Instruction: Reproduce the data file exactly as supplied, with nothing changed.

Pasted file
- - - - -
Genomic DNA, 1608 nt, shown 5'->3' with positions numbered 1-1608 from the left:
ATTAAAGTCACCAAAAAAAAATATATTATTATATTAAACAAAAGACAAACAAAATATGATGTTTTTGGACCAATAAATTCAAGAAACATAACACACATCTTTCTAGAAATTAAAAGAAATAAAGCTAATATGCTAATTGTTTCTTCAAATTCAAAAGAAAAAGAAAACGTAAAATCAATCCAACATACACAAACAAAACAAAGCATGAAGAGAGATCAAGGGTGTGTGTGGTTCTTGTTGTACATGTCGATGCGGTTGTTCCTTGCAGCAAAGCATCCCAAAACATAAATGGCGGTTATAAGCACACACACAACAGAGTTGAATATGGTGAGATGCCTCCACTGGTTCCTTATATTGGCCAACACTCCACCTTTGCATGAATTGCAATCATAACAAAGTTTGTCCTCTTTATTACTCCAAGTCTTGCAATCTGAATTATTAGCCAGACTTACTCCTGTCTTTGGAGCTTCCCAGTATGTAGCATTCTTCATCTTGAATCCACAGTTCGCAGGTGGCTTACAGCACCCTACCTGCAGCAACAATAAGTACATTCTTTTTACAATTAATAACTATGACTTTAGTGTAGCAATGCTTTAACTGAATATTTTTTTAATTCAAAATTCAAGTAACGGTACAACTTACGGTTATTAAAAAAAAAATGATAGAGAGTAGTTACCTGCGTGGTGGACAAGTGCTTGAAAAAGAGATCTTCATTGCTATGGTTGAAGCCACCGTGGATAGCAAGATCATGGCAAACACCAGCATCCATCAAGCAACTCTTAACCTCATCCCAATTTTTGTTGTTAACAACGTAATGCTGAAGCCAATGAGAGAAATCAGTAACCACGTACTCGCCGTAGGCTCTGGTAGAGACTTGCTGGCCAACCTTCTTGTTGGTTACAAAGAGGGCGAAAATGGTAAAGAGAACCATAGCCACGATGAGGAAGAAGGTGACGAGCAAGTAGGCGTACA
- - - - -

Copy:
Genomic DNA, 1608 nt, shown 5'->3' with positions numbered 1-1608 from the left:
ATTAAAGTCACCAAAAAAAAATATATTATTATATTAAACAAAAGACAAACAAAATATGATGTTTTTGGACCAATAAATTCAAGAAACATAACACACATCTTTCTAGAAATTAAAAGAAATAAAGCTAATATGCTAATTGTTTCTTCAAATTCAAAAGAAAAAGAAAACGTAAAATCAATCCAACATACACAAACAAAACAAAGCATGAAGAGAGATCAAGGGTGTGTGTGGTTCTTGTTGTACATGTCGATGCGGTTGTTCCTTGCAGCAAAGCATCCCAAAACATAAATGGCGGTTATAAGCACACACACAACAGAGTTGAATATGGTGAGATGCCTCCACTGGTTCCTTATATTGGCCAACACTCCACCTTTGCATGAATTGCAATCATAACAAAGTTTGTCCTCTTTATTACTCCAAGTCTTGCAATCTGAATTATTAGCCAGACTTACTCCTGTCTTTGGAGCTTCCCAGTATGTAGCATTCTTCATCTTGAATCCACAGTTCGCAGGTGGCTTACAGCACCCTACCTGCAGCAACAATAAGTACATTCTTTTTACAATTAATAACTATGACTTTAGTGTAGCAATGCTTTAACTGAATATTTTTTTAATTCAAAATTCAAGTAACGGTACAACTTACGGTTATTAAAAAAAAAATGATAGAGAGTAGTTACCTGCGTGGTGGACAAGTGCTTGAAAAAGAGATCTTCATTGCTATGGTTGAAGCCACCGTGGATAGCAAGATCATGGCAAACACCAGCATCCATCAAGCAACTCTTAACCTCATCCCAATTTTTGTTGTTAACAACGTAATGCTGAAGCCAATGAGAGAAATCAGTAACCACGTACTCGCCGTAGGCTCTGGTAGAGACTTGCTGGCCAACCTTCTTGTTGGTTACAAAGAGGGCGAAAATGGTAAAGAGAACCATAGCCACGATGAGGAAGAAGGTGACGAGCAAGTAGGCGTACA